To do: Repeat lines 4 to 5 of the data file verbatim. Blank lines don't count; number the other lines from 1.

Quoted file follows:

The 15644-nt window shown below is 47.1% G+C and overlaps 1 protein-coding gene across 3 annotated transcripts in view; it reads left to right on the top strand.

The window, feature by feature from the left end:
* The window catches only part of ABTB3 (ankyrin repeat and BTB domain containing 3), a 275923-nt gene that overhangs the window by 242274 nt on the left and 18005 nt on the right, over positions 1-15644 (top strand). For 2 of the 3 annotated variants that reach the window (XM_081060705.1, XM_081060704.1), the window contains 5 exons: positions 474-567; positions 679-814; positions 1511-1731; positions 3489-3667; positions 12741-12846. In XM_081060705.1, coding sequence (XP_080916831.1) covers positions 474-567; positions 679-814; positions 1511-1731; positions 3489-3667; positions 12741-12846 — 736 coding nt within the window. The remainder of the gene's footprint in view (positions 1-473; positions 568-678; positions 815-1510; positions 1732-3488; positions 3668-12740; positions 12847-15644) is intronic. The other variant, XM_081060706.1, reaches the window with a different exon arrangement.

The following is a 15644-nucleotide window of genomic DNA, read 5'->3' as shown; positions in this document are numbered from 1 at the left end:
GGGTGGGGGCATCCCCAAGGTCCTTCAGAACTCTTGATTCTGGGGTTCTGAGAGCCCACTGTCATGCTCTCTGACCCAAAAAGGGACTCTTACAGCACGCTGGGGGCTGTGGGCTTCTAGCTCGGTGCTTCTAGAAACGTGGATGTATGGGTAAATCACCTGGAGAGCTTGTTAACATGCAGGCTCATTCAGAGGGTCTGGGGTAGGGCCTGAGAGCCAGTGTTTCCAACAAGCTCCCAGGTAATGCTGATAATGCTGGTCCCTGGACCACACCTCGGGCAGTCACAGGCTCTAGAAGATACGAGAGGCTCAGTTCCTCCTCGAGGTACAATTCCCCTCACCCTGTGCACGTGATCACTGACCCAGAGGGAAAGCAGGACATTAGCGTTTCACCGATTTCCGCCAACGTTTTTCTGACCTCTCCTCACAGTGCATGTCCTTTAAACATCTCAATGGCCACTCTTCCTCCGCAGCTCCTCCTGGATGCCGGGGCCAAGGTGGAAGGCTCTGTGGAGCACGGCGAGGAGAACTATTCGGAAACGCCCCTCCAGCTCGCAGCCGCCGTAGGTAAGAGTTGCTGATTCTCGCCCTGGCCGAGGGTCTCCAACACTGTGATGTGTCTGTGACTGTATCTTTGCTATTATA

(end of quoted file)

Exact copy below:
The following is a 15644-nucleotide window of genomic DNA, read 5'->3' as shown; positions in this document are numbered from 1 at the left end:
GGGTGGGGGCATCCCCAAGGTCCTTCAGAACTCTTGATTCTGGGGTTCTGAGAGCCCACTGTCATGCTCTCTGACCCAAAAAGGGACTCTTACAGCACGCTGGGGGCTGTGGGCTTCTAGCTCGGTGCTTCTAGAAACGTGGATGTATGGGTAAATCACCTGGAGAGCTTGTTAACATGCAGGCTCATTCAGAGGGTCTGGGGTAGGGCCTGAGAGCCAGTGTTTCCAACAAGCTCCCAGGTAATGCTGATAATGCTGGTCCCTGGACCACACCTCGGGCAGTCACAGGCTCTAGAAGATACGAGAGGCTCAGTTCCTCCTCGAGGTACAATTCCCCTCACCCTGTGCACGTGATCACTGACCCAGAGGGAAAGCAGGACATTAGCGTTTCACCGATTTCCGCCAACGTTTTTCTGACCTCTCCTCACAGTGCATGTCCTTTAAACATCTCAATGGCCACTCTTCCTCCGCAGCTCCTCCTGGATGCCGGGGCCAAGGTGGAAGGCTCTGTGGAGCACGGCGAGGAGAACTATTCGGAAACGCCCCTCCAGCTCGCAGCCGCCGTAGGTAAGAGTTGCTGATTCTCGCCCTGGCCGAGGGTCTCCAACACTGTGATGTGTCTGTGACTGTATCTTTGCTATTATA